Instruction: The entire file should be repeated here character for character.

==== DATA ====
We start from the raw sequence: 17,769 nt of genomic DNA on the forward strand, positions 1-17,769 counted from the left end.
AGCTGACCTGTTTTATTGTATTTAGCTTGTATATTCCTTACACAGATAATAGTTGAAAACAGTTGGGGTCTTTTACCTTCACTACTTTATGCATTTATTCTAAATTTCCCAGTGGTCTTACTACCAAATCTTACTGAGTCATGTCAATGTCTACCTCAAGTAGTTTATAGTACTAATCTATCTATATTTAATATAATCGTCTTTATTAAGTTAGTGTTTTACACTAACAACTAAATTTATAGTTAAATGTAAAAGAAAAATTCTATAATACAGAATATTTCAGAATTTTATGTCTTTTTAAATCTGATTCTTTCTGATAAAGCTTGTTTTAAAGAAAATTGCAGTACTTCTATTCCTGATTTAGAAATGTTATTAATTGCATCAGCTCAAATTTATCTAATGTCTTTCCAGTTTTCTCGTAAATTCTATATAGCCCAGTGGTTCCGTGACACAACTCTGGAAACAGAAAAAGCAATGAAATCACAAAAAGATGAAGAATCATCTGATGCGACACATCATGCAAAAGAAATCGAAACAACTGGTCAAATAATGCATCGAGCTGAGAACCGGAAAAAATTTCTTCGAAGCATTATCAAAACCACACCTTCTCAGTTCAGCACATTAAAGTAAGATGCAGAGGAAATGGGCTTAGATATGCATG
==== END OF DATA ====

We start from the raw sequence: 17,769 nt of genomic DNA on the forward strand, positions 1-17,769 counted from the left end.
AGCTGACCTGTTTTATTGTATTTAGCTTGTATATTCCTTACACAGATAATAGTTGAAAACAGTTGGGGTCTTTTACCTTCACTACTTTATGCATTTATTCTAAATTTCCCAGTGGTCTTACTACCAAATCTTACTGAGTCATGTCAATGTCTACCTCAAGTAGTTTATAGTACTAATCTATCTATATTTAATATAATCGTCTTTATTAAGTTAGTGTTTTACACTAACAACTAAATTTATAGTTAAATGTAAAAGAAAAATTCTATAATACAGAATATTTCAGAATTTTATGTCTTTTTAAATCTGATTCTTTCTGATAAAGCTTGTTTTAAAGAAAATTGCAGTACTTCTATTCCTGATTTAGAAATGTTATTAATTGCATCAGCTCAAATTTATCTAATGTCTTTCCAGTTTTCTCGTAAATTCTATATAGCCCAGTGGTTCCGTGACACAACTCTGGAAACAGAAAAAGCAATGAAATCACAAAAAGATGAAGAATCATCTGATGCGACACATCATGCAAAAGAAATCGAAACAACTGGTCAAATAATGCATCGAGCTGAGAACCGGAAAAAATTTCTTCGAAGCATTATCAAAACCACACCTTCTCAGTTCAGCACATTAAAGTAAGATGCAGAGGAAATGGGCTTAGATATGCATG